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Why you can eat meat on Easter Friday

Tracey Benjamin | CC

Philip Kosloski - published on 04/21/17 - updated on 04/01/21

Even though it's Friday, you are free to find a steak and dive in!

Throughout the year, Catholics are asked to practice a form of penance each Friday.

Traditionally this was abstaining from meat, but after Vatican II the US bishops wrote a pastoral letter explaining a change, though still reiterating the point that Fridays, even outside of Lent, should still be a day of weekly penance.

Friday itself remains a special day of penitential observance throughout the year, a time when those who seek perfection will be mindful of their personal sins and the sins of mankind which they are called upon to help expiate in union with Christ Crucified. Friday should be in each week something of what Lent is in the entire year. For this reason we urge all to prepare for that weekly Easter that comes with each Sunday by freely making of every Friday a day of self-denial and mortification in prayerful remembrance of the passion of Jesus Christ. Among the works of voluntary self-denial and personal penance which we especially commend to our people for the future observance of Friday, even though we hereby terminate the traditional law of abstinence binding under pain of sin, as the sole prescribed means of observing Friday, we give first place to abstinence from flesh meat. We do so in the hope that the Catholic community will ordinarily continue to abstain from meat by free choice as formerly we did in obedience to Church law.

While “meatless Fridays” are still the recommendation in the United States (and a precept in some other countries), the US bishops have stipulated that some other form of penance or even an act of charity can substitute.

However, today, even though it’s Friday, you are free to find a steak and dive in!

Why is that?

Because Canon Law stipulates that this penitential rule does not apply to days in the Church’s calendar that are meant to be days of feasting.

Abstinence from meat, or from some other food as determined by the Episcopal Conference, is to be observed on all Fridays, unless a solemnity should fall on a Friday (Can.  1251).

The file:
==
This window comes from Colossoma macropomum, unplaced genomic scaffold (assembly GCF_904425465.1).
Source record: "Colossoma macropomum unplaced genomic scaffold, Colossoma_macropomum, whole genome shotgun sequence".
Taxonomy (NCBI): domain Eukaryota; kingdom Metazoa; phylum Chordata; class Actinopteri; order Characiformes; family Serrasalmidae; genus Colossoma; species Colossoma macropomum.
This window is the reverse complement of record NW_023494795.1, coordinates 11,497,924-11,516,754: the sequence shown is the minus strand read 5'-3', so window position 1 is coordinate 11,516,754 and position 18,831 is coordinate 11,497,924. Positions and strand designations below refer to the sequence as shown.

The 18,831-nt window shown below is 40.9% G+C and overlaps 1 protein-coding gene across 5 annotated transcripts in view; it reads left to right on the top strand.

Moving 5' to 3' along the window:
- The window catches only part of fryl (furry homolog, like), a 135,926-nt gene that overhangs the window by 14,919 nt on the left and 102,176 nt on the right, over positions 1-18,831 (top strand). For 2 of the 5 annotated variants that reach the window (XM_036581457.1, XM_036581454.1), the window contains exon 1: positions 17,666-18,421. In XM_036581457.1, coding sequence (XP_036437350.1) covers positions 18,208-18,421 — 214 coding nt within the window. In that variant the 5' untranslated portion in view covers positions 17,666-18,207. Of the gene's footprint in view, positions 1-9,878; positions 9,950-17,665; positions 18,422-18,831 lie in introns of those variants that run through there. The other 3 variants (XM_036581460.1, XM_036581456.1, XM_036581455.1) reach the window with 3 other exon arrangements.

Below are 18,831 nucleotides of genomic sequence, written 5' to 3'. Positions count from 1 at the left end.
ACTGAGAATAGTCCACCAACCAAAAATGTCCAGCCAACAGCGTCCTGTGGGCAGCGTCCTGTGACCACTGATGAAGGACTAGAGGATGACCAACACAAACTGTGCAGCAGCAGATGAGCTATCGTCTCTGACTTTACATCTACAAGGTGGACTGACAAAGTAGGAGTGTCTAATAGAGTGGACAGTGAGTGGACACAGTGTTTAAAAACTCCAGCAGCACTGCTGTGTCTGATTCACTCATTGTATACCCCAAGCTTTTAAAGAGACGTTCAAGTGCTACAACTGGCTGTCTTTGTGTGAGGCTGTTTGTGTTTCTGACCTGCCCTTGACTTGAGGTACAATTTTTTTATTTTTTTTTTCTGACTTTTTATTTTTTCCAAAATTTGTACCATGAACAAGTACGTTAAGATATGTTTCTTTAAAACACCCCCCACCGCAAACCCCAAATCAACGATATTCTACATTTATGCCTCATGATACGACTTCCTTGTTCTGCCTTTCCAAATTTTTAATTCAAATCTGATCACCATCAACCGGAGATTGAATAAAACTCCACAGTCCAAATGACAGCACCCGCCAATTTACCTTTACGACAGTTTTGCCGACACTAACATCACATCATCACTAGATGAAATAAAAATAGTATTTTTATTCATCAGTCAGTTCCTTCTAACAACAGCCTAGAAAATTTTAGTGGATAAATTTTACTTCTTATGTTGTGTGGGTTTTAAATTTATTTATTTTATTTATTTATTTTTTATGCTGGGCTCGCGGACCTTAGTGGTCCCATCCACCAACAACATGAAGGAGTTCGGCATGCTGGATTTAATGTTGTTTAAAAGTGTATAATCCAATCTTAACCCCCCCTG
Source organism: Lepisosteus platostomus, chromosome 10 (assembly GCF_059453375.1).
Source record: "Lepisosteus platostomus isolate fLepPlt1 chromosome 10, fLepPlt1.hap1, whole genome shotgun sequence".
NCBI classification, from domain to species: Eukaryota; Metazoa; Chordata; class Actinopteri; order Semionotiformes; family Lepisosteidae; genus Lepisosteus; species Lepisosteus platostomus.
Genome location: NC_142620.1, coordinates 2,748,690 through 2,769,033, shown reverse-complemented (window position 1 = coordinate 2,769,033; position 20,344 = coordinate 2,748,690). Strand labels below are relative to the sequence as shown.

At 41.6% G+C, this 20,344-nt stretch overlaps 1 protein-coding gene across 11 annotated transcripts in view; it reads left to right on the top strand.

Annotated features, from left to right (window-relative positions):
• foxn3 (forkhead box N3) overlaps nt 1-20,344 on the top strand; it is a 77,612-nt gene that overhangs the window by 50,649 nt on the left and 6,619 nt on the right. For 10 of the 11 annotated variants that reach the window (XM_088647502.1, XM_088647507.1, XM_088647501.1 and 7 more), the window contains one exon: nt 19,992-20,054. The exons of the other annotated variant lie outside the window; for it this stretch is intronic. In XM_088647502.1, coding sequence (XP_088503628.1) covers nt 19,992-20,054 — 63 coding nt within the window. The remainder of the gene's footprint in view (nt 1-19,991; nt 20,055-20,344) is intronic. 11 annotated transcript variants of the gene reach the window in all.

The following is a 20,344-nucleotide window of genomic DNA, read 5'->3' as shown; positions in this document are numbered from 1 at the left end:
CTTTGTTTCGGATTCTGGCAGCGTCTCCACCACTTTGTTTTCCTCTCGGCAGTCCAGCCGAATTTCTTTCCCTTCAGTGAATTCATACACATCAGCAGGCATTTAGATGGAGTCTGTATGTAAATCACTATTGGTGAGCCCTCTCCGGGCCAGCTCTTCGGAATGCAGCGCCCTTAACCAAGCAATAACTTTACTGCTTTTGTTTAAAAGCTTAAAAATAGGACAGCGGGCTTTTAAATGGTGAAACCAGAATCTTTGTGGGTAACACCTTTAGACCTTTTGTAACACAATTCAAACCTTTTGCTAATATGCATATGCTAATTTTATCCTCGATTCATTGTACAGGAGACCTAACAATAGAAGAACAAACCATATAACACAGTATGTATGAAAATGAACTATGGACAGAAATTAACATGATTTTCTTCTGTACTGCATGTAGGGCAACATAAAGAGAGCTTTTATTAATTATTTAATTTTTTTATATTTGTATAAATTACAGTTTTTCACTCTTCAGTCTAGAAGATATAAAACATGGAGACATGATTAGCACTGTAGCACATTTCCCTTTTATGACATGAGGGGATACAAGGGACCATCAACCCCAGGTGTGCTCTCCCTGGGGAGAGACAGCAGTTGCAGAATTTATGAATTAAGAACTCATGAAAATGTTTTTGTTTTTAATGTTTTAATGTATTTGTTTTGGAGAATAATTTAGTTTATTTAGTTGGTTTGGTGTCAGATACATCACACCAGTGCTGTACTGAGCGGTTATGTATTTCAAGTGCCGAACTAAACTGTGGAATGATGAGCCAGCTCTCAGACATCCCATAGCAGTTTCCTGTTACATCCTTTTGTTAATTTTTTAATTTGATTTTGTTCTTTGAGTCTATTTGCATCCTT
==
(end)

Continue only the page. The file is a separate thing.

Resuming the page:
solemnity in the Catholic Church is a day in the liturgical calendar that is marked with the highest importance and celebration. It is a day to rejoice!

While certain voices in today’s society might accuse the Church of being strict and authoritarian, demanding fasting and penance all the time, in fact the Church actually instructs the faithful to feast more than fast.

For example, the Easter season lasts 50 days; 10 days longer than the 40 days of Lent! The US bishops explained in their pastoral letter how they hoped “the liturgical renewal and the deeper appreciation of the joy of the holy days of the Christian year will … result in a renewed appreciation as to why our forefathers spoke of ‘a fast before a feast.'” This is in recognition that our life of sorrow on earth is much shorter than the eternal joy of Heaven. We are not meant to fast forever!

Easter Octave

Connected to this idea of feasting is the institution of the Easter Octave. After the great feast of Easter, the Church decided to extend the “solemnity of solemnities” for a period of eight days, until the following Sunday. This means that every day this week is technically Easter Sunday, a solemnity!

The Catholic Encyclopedia explains how, “In the fourth century… Easter and Pentecost were given octaves. Possibly at first this was only a baptismal custom, the neophytes remaining in a kind of joyful retreat from Easter or Pentecost till the following Sunday. Moreover, the Sunday which, after the feasts of Easter and Pentecost, fell on the eighth day, came as a natural conclusion of the seven feast days after these two festivals.”

So today, relax a little and rejoice! Let’s take to heart the words of the Exsultet that was sung at the Easter Vigil.

Rejoice, let Mother Church also rejoice,arrayed with the lightning of his glory,let this holy building shake with joy,filled with the mighty voices of the peoples.


DIVINE MERCY SUNDAY MASS

Read more:
What is the Octave of Easter?

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Easter
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